At the end of the summer of 1991, just before returning to medical school, I travelled around Egypt with my then boyfriend (now husband) Tom. It was our first trip together and my first time visiting ancient temples and ruins. It was a real adventure, like being in an Indiana Jones film. We drove around the Valley of the Kings on a motorbike, where we had the temples to ourselves; we had the best tomatoes of our lives at an oasis in the desert; we lost and then recovered all of our travellers cheques (remember those?) while skinny dipping in a hot spring under the stars; we learnt the Arabic numbers in order to catch buses; we tasted spices in a bazaar in Cairo. It was a dream holiday in many ways. And of course we took lots of pictures!
We had always planned a return trip to Egypt but the political situation had been not ideal especially when planning to take children. Finally in early 2020 we had felt the time was right and booked flights for April 2020 which were later cancelled as COVID spread around the globe. So at the start of this year as travel restrictions were starting to ease after the pandemic, Tom asked me where I wanted to spend my significant birthday. I did not hesitate with my reply: Egypt. With our children. Once the schedule was in place I started to read up more on the country, its history and its culture. I hunted down documentaries (The Square, The Nile) and books, both fiction (Slipping by Mohamed Kheir) and nonfiction (Andre Aciman’s Out of Egypt, The Rise and Fall of Ancient Egypt by Toby Wilkinson).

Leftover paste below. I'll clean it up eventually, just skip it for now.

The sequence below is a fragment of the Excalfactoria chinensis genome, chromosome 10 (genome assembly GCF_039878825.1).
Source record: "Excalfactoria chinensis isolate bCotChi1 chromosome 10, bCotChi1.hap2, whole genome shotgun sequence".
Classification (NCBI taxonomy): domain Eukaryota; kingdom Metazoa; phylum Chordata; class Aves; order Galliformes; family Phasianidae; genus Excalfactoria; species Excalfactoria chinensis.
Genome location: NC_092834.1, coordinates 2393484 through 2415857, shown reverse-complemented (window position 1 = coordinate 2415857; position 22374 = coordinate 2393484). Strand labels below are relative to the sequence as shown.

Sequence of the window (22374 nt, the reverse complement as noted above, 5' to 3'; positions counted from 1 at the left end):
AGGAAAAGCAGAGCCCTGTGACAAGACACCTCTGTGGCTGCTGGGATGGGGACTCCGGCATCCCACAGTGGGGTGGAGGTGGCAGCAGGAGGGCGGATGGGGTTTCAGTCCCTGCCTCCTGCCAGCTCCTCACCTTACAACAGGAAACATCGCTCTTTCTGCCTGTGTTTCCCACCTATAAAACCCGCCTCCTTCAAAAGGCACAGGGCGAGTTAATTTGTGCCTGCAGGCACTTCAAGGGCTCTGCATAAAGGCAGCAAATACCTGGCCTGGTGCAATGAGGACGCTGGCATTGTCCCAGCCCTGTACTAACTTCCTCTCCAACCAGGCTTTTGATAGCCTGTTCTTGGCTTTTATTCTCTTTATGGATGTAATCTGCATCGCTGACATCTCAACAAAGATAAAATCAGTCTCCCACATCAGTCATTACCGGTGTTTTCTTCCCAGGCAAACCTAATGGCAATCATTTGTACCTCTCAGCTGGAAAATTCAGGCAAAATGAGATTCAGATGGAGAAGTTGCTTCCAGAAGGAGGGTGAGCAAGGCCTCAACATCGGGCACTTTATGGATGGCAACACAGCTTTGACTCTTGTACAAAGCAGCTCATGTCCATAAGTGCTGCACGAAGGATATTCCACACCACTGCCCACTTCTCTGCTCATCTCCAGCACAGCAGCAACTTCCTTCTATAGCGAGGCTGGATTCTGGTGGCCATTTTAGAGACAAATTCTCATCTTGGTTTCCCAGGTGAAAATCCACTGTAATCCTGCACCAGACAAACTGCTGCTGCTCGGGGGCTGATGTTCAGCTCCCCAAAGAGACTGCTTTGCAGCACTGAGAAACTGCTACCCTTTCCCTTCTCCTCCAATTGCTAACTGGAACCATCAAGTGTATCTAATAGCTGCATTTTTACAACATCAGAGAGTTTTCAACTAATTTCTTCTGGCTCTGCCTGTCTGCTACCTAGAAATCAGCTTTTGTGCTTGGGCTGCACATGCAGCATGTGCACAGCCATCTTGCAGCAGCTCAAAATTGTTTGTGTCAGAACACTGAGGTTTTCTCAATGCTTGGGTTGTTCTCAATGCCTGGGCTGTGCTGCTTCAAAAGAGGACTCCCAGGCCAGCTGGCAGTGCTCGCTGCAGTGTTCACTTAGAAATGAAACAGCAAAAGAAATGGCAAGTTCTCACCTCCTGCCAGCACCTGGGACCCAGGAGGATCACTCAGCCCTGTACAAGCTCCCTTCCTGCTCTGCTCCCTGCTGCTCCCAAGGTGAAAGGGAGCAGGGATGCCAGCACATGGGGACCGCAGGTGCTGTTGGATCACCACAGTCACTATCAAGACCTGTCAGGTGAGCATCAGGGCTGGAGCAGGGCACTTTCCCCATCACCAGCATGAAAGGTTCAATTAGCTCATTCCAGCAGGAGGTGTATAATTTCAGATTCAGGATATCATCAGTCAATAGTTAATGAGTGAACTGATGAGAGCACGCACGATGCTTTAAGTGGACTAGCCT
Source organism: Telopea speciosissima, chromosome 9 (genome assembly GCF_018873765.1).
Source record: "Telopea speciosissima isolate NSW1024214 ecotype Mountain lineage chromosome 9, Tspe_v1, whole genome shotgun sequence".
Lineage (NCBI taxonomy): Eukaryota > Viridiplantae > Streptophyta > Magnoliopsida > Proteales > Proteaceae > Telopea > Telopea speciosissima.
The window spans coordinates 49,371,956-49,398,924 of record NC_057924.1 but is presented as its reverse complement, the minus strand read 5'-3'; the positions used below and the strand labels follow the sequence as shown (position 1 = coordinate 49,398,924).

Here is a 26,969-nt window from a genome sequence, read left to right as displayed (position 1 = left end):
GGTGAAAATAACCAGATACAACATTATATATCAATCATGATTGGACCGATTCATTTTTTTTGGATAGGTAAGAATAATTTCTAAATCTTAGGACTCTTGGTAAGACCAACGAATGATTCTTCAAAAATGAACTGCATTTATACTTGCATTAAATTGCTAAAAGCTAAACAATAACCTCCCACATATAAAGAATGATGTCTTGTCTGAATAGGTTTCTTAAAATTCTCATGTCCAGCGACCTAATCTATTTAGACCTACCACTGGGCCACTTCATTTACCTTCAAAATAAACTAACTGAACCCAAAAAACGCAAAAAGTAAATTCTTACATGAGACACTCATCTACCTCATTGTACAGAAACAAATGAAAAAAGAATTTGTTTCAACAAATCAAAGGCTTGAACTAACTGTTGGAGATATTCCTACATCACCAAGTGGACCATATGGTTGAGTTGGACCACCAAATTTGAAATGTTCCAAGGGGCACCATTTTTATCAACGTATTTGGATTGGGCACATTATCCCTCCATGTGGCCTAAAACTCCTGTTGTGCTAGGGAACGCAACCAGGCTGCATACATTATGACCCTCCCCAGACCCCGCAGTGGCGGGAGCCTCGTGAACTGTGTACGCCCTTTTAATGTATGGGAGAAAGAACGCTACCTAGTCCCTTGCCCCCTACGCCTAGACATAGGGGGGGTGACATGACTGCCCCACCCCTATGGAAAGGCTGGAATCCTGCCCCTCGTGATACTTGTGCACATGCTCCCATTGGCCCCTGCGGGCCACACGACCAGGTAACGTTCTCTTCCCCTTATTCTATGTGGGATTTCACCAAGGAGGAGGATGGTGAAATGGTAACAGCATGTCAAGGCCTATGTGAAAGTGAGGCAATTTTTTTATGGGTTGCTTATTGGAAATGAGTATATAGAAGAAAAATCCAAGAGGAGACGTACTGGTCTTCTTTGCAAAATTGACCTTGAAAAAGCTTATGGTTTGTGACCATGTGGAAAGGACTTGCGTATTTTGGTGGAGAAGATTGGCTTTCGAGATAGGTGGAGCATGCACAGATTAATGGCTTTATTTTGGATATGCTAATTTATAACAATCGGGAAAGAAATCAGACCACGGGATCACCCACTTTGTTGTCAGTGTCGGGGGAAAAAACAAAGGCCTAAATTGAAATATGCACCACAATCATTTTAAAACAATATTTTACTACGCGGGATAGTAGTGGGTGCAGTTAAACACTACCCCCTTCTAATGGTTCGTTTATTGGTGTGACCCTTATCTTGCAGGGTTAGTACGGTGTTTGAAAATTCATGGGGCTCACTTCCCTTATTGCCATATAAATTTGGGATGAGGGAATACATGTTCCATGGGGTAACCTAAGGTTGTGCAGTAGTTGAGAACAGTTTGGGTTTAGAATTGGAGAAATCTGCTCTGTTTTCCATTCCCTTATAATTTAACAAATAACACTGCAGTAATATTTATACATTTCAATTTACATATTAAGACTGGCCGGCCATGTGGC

But which cameras should I take? For a while I considered taking our Rollei medium-format camera, after watching a documentary on Harry Burton, who used a large-format camera to capture the drama surrounding the opening of Tutankhamun’s tomb. The Egyptologists’ Notebooks, a book filled with illustrations, diary extracts and faded photos from journals kept during those early heady days of Egyptology, also inspired me to keep a travel journal of my own, something I have occasionally done in the past. So as well as my main digital camera I decided to take an instant camera, so I could take pictures along the way and include them in my journal along with tickets, postcards and other items. I have quite a few instant cameras to choose from, but I decided to take my Leica Sofort, which uses the Fuji Instax format. And for that nostalgic feel, I chose to shoot black and white film.
During our trip I really enjoyed the challenge of looking around each site we visited to choose what I would select to photograph. I only had a certain amount of film, so I was limited to shooting two or three images a day. I also had a steep learning curve as I had never shot black and white instant film before, and had to get used to its behaviour in different conditions. In the evenings I would then occasionally get together with our daughter to collate and collage our journals. (Tate has been keeping this kind of notebook for many years and was able to share a few tips as we went along.)
My travel journal presents a distinctive view of our trip — an old-fashioned, analogue perspective rather than a modern, colourful one. And there are still some pages left at the end of the journal — pages that I hope to fill with more adventures. That’s the plan, anyway!